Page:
I love Holy Days of Obligation. I always have. Even before my life as a grown up who has studied and taken a sincere, educated interest in her Faith, Holy Days have always held a sort of mystique. Stepping outside of your normal routine of regular life during the week and Mass on Sundays really forces you to pay attention, you know? This, of course, makes me wonder about those who attend daily Mass. Do the Holy Days offer something different to these Faithful? For me, no matter how frequently I would attend Mass, these days always stood out as special. They were a time to really focus, to really celebrate our Faith.
There was a time in my life when I was far more frequent a Mass attendee. That remarkable period where I was so totally immersed in Catholic Culture that the peer pressure I was subjected to centered around going to Mass. Or Adoration. Or Confession. A time when I was the recipient of other peoples' efforts to bring my Faith to life.
Those were the days. I often reflect on how easy it was back then. How my four years on top of the hill were, faith-wise, the easiest I've ever had. True, they were years of tremendous growth. Of stretching. And, in that regard, came along with their own challenges. But everything I needed was available to me - whether I wanted it on any given day or not. Honestly, when else can you go to confession to a multitude of priests EVERY DAY OF THE WEEK? Where else can you pop in for Adoration at any time of the day or night on any day of the year? (Those people who can do this? SO. LUCKY.) Boy oh boy. It was so easy. And I didn't even realize it.
My current life still has me immersed in Catholic Culture, but now it's just different. I'm no longer the recipient of other peoples' efforts to create that culture. Now I find that I am the creator of that culture. I now live in a world where, if daily Mass is going to be available, it's becuase I'm motivating the family (okay, myself) to get ready in the mornings. In this world, if my kids are going to understand the extreme privilege of visiting Our Lord in Adoration, it's because I'm the one making the house call. Fostering a love for Our Blessed Mother comes as a result of my loving my children the way that she loved her own Son. Encouraging daily prayer will not come as a result of my prodding, "Did you say your prayers?" Rather, it will develop out of giving my entire family the gift of praying together....and teaching them to respect the fact that sometimes, we need to go into our rooms and take some time alone...just us and Jesus.
Naturally, I am blessed in that the responsibility does not lie with me alone. My boys have a phenomenal, faith-filled dad who takes such a keen interest in practicing his faith. He recognizes that, in order to be a full participant in the Faith, one must study and truly understand it. He is the head of the household, both literally and metaphorically. He directs us well, and he educates us well. Often, though, I will find myself frustrated when Tim reminds me that "we need to be praying more. We need to be praying the Rosary." This is always true, but I admit that sometimes my back goes up when I hear that direction. Rather than humbly thinking, "he's right. We do need to be praying more," my thoughts will sometimes turn to, "he is the head of the family. It's one thing to say we need to be praying more and completely another thing to make sure we DO it."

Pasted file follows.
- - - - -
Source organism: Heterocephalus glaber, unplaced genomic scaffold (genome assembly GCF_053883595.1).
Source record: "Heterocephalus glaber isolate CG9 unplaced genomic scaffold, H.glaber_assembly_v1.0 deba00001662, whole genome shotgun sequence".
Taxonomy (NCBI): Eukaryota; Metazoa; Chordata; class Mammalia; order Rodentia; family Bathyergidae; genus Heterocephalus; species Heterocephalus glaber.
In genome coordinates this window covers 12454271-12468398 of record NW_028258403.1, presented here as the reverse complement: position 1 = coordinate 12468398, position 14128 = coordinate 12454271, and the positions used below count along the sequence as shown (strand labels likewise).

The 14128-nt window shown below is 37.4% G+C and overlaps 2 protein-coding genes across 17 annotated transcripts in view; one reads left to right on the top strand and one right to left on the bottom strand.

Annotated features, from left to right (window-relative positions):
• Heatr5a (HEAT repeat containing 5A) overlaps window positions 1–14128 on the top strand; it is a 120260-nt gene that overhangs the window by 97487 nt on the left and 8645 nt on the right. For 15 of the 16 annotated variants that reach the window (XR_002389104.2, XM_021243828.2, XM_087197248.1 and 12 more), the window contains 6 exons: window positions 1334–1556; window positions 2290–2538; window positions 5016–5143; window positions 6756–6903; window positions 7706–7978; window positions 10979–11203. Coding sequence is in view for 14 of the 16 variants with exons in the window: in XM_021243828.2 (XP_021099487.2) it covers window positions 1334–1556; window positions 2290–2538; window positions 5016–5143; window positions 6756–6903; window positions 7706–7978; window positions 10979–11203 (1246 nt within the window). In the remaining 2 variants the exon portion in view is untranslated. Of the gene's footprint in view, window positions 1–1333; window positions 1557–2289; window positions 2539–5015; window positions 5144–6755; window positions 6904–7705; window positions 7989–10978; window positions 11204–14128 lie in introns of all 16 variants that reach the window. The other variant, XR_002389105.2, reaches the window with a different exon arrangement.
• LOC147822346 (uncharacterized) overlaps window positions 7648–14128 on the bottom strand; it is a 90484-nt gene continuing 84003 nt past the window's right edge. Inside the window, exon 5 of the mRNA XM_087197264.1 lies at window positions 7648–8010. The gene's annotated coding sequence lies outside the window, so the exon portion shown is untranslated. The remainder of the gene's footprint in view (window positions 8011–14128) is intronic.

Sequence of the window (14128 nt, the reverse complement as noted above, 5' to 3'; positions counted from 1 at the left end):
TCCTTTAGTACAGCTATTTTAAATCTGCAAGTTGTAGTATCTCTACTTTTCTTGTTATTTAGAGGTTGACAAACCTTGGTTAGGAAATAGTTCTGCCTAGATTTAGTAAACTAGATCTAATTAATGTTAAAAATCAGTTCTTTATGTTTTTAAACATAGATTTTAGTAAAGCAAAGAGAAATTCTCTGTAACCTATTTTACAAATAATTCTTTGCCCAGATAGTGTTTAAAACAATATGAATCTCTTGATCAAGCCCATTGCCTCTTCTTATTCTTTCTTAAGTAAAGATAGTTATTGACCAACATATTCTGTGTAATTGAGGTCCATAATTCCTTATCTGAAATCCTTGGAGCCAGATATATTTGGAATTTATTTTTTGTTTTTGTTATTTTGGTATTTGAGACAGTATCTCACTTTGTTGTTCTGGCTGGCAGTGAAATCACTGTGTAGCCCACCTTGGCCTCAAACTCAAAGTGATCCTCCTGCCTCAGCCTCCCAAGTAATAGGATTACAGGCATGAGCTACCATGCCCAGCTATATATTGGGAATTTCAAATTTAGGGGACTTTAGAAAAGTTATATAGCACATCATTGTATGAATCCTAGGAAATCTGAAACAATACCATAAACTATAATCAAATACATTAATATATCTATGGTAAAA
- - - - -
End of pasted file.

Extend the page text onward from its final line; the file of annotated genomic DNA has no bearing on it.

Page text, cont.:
Not surprisingly, Our Lady always seems to provide the gentle reminder that I need (and it's always immediate.) I can practically hear her whispering in my ear, "but you are the mother. You are the HEART of the family." And I sheepishly remember that she is right. His job is to direct and to guide. My job is to give that gentle nudge into action. By allowing the head and the heart to work together, we're providing that organic combination that is creating our own Catholic Culture right here in our very own home.
That is the lesson that I've taken out of this most beautiful solemnity. On this day that we almost forgot to go to Mass because we've been so distracted with other things. On this day that I spent the entire homily seeing to the needs of my little ones rather than soaking in any little bit of the homily. On this day that I didn't even talk to Our Blessed Mother even once (not even to say, "help!" which is a frequent conversation that we share), I've learned that Mary's path to holiness was through her "yes" to motherhood and everything that entails.
So lies mine.